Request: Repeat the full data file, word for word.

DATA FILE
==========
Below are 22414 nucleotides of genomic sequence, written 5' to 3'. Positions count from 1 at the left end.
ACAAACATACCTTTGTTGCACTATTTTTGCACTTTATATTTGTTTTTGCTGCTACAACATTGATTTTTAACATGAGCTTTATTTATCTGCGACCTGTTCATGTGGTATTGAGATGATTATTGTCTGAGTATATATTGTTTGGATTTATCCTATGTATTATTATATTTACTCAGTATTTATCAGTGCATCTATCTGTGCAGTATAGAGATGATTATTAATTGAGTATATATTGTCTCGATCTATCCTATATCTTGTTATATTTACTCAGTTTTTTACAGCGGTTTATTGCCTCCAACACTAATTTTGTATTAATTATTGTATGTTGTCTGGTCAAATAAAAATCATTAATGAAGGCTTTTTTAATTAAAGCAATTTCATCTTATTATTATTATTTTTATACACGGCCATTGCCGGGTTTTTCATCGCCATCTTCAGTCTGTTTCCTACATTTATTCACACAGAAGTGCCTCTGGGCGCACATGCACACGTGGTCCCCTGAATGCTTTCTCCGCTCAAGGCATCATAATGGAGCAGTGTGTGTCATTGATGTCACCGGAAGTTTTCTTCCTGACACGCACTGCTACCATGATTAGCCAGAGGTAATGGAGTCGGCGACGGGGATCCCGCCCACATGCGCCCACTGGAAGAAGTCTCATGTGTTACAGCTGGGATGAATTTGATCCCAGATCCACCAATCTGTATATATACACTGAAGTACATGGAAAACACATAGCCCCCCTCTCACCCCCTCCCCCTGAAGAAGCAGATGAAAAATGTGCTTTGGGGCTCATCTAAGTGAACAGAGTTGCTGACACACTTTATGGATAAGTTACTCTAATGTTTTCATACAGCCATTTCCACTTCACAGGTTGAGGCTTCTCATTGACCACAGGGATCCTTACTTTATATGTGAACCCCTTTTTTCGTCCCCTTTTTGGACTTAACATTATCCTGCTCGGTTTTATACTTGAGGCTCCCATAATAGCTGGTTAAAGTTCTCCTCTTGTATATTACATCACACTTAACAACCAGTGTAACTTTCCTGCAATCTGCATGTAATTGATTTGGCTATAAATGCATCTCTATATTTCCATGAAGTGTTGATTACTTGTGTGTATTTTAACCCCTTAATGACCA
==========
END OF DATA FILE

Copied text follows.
Below are 22414 nucleotides of genomic sequence, written 5' to 3'. Positions count from 1 at the left end.
ACAAACATACCTTTGTTGCACTATTTTTGCACTTTATATTTGTTTTTGCTGCTACAACATTGATTTTTAACATGAGCTTTATTTATCTGCGACCTGTTCATGTGGTATTGAGATGATTATTGTCTGAGTATATATTGTTTGGATTTATCCTATGTATTATTATATTTACTCAGTATTTATCAGTGCATCTATCTGTGCAGTATAGAGATGATTATTAATTGAGTATATATTGTCTCGATCTATCCTATATCTTGTTATATTTACTCAGTTTTTTACAGCGGTTTATTGCCTCCAACACTAATTTTGTATTAATTATTGTATGTTGTCTGGTCAAATAAAAATCATTAATGAAGGCTTTTTTAATTAAAGCAATTTCATCTTATTATTATTATTTTTATACACGGCCATTGCCGGGTTTTTCATCGCCATCTTCAGTCTGTTTCCTACATTTATTCACACAGAAGTGCCTCTGGGCGCACATGCACACGTGGTCCCCTGAATGCTTTCTCCGCTCAAGGCATCATAATGGAGCAGTGTGTGTCATTGATGTCACCGGAAGTTTTCTTCCTGACACGCACTGCTACCATGATTAGCCAGAGGTAATGGAGTCGGCGACGGGGATCCCGCCCACATGCGCCCACTGGAAGAAGTCTCATGTGTTACAGCTGGGATGAATTTGATCCCAGATCCACCAATCTGTATATATACACTGAAGTACATGGAAAACACATAGCCCCCCTCTCACCCCCTCCCCCTGAAGAAGCAGATGAAAAATGTGCTTTGGGGCTCATCTAAGTGAACAGAGTTGCTGACACACTTTATGGATAAGTTACTCTAATGTTTTCATACAGCCATTTCCACTTCACAGGTTGAGGCTTCTCATTGACCACAGGGATCCTTACTTTATATGTGAACCCCTTTTTTCGTCCCCTTTTTGGACTTAACATTATCCTGCTCGGTTTTATACTTGAGGCTCCCATAATAGCTGGTTAAAGTTCTCCTCTTGTATATTACATCACACTTAACAACCAGTGTAACTTTCCTGCAATCTGCATGTAATTGATTTGGCTATAAATGCATCTCTATATTTCCATGAAGTGTTGATTACTTGTGTGTATTTTAACCCCTTAATGACCA